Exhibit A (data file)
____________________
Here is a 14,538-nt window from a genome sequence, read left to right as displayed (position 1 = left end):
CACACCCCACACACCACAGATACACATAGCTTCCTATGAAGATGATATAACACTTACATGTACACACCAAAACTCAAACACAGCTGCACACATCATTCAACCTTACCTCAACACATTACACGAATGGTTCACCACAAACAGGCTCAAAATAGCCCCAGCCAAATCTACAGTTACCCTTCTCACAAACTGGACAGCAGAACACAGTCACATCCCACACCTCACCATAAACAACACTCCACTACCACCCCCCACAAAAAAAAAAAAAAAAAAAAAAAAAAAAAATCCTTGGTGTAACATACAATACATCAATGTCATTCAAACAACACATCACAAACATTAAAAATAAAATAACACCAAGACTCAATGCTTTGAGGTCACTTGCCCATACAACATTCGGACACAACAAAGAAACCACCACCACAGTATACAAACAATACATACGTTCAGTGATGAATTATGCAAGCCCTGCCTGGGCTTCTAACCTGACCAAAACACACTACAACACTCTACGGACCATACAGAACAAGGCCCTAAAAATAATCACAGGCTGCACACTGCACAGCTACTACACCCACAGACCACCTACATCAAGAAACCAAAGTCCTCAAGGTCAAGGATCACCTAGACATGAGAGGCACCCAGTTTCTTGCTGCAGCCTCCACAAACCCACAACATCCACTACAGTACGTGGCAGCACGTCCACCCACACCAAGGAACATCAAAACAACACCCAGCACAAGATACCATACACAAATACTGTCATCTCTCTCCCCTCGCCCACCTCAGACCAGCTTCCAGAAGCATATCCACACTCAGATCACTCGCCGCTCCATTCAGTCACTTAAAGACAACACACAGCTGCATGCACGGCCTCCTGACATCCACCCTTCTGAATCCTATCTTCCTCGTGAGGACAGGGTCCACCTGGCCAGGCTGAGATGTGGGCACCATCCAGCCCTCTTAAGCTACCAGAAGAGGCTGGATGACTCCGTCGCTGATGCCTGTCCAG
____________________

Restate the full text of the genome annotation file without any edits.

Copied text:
Here is a 14,538-nt window from a genome sequence, read left to right as displayed (position 1 = left end):
CACACCCCACACACCACAGATACACATAGCTTCCTATGAAGATGATATAACACTTACATGTACACACCAAAACTCAAACACAGCTGCACACATCATTCAACCTTACCTCAACACATTACACGAATGGTTCACCACAAACAGGCTCAAAATAGCCCCAGCCAAATCTACAGTTACCCTTCTCACAAACTGGACAGCAGAACACAGTCACATCCCACACCTCACCATAAACAACACTCCACTACCACCCCCCACAAAAAAAAAAAAAAAAAAAAAAAAAAAAAATCCTTGGTGTAACATACAATACATCAATGTCATTCAAACAACACATCACAAACATTAAAAATAAAATAACACCAAGACTCAATGCTTTGAGGTCACTTGCCCATACAACATTCGGACACAACAAAGAAACCACCACCACAGTATACAAACAATACATACGTTCAGTGATGAATTATGCAAGCCCTGCCTGGGCTTCTAACCTGACCAAAACACACTACAACACTCTACGGACCATACAGAACAAGGCCCTAAAAATAATCACAGGCTGCACACTGCACAGCTACTACACCCACAGACCACCTACATCAAGAAACCAAAGTCCTCAAGGTCAAGGATCACCTAGACATGAGAGGCACCCAGTTTCTTGCTGCAGCCTCCACAAACCCACAACATCCACTACAGTACGTGGCAGCACGTCCACCCACACCAAGGAACATCAAAACAACACCCAGCACAAGATACCATACACAAATACTGTCATCTCTCTCCCCTCGCCCACCTCAGACCAGCTTCCAGAAGCATATCCACACTCAGATCACTCGCCGCTCCATTCAGTCACTTAAAGACAACACACAGCTGCATGCACGGCCTCCTGACATCCACCCTTCTGAATCCTATCTTCCTCGTGAGGACAGGGTCCACCTGGCCAGGCTGAGATGTGGGCACCATCCAGCCCTCTTAAGCTACCAGAAGAGGCTGGATGACTCCGTCGCTGATGCCTGTCCAG